Determine the scope of the project, and which services you’ll expect from the contractor – install plant material, build decks and patio, install retaining walls, install irrigation systems and night lighting are some of the services provided by landscape contractors. You may wish to work on some of these projects yourself…is your contractor agreeable to this?
Thoroughly investigate the company – how long has it been in business? – what levels of expertise and education do the employees have? – Ask for recent references and check these out – visit the jobs. Many states require licensing…inquire about this and other types of certification.
Insurance is a big concern….the nature of much of landscaping work requires comprehensive insurance – both liability and worker’s compensation – ask for proof of insurance. Is the company affiliated with local or national trade organizations? – this *may* indicate a high level of professionalism and quality.
What about the little guy, just starting out? If I hadn’t been given a chance over thirty years ago by my first few clients, I wouldn’t be writing this today. I’m amazed that so many understanding people gave a scruffy looking young man in an old pickup a chance! So you can sometimes find a conscientious young person to provide services at reasonable cost. The main thing is to check references, discuss the project thoroughly and insist on a written contract. If a prospect is enthusiastic and seems to really love the work, you may be on the right path.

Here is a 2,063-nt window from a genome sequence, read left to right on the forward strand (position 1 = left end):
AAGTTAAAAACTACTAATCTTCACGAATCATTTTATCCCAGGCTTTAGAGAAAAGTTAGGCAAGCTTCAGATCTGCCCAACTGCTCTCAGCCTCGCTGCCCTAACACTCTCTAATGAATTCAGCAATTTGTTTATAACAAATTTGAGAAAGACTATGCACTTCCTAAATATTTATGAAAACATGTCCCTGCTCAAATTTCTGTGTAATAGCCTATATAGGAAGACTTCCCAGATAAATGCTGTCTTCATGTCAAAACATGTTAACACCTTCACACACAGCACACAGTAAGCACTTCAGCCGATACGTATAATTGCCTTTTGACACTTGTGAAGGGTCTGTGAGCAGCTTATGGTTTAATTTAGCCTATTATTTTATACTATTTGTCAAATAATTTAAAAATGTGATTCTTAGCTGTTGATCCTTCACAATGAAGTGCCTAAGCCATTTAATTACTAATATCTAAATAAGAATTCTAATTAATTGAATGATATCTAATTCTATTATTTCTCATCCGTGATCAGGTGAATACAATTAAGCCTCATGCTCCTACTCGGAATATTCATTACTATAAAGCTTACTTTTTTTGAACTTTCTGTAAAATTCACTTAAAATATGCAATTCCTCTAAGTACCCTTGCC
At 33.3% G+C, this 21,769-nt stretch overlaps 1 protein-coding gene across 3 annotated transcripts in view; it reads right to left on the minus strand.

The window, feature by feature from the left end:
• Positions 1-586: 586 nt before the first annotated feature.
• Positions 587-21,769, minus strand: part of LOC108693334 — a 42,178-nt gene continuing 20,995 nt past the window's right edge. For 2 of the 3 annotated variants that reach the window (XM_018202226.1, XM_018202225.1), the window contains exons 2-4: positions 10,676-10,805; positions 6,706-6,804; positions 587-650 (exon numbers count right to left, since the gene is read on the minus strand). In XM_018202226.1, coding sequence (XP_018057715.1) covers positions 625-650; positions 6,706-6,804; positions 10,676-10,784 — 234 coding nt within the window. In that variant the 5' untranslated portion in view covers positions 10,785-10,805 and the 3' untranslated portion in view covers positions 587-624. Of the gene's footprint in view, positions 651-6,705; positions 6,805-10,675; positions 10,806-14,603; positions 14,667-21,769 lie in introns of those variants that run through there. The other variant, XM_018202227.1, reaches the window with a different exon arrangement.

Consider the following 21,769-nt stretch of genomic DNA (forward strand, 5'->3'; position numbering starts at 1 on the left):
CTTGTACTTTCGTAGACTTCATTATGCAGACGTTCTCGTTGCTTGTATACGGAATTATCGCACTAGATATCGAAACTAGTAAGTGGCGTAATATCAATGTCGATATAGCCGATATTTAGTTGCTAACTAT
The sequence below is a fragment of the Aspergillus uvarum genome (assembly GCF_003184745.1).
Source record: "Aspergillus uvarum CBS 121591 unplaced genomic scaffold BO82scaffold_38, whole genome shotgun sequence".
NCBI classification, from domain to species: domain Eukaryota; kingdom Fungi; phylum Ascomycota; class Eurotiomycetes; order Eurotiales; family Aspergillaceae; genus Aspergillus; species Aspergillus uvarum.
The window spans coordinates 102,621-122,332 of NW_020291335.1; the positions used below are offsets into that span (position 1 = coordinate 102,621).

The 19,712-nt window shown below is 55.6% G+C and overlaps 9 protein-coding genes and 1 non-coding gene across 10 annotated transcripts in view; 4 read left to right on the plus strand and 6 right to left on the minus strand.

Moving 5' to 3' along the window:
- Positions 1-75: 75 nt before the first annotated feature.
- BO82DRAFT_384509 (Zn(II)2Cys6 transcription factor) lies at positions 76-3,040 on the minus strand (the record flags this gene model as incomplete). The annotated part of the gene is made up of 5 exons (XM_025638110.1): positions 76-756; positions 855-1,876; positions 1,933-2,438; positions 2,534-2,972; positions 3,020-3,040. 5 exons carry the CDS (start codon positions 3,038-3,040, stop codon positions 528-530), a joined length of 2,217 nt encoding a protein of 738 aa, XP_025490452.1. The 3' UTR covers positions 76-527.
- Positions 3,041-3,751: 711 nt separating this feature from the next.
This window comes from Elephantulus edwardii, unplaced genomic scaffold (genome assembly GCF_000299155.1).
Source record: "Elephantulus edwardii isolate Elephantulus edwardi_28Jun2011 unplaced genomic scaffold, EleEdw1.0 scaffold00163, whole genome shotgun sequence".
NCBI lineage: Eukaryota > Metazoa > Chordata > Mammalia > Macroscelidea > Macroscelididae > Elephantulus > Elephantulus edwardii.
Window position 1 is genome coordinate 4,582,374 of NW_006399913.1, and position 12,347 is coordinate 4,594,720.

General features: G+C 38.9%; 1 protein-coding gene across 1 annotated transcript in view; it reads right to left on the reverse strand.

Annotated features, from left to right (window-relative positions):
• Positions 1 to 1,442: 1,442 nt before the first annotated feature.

Also ask about guarantees…will the landscaper or nursery stand behind a guarantee on plant material? What about hardscape items…if the retaining wall caves in, will it be replaced at no cost? How long is the guarantee in place? A recent trend, especially on larger commercial jobs, is to require the landscaping company to maintain the project for the first year. This way, any serious installation mistakes can be dealt with in a timely manner.
If the installation company will be providing some or all of the maintenance, ask for the maintenance schedule. Basic lawn maintenance should include weekly mowing, seasonal fertilization, weed control if desired and aeration or dethatching services. Ask which chemicals, if any, will be used on your property, and require the contractor to provide the material safety data sheet (MSDS) for each.
Landscaping is a relatively large investment and involves a lot of hard work. If you will be contracting some or all of your landscape installation, take the time to evaluate all the possibilities. I often receive requests from young people about how to start out in the landscape trades…my main advice has always been – DO A GOOD JOB! If you find someone with excellent references and good looking projects who is enthusiastic about the work, you have a good prospect.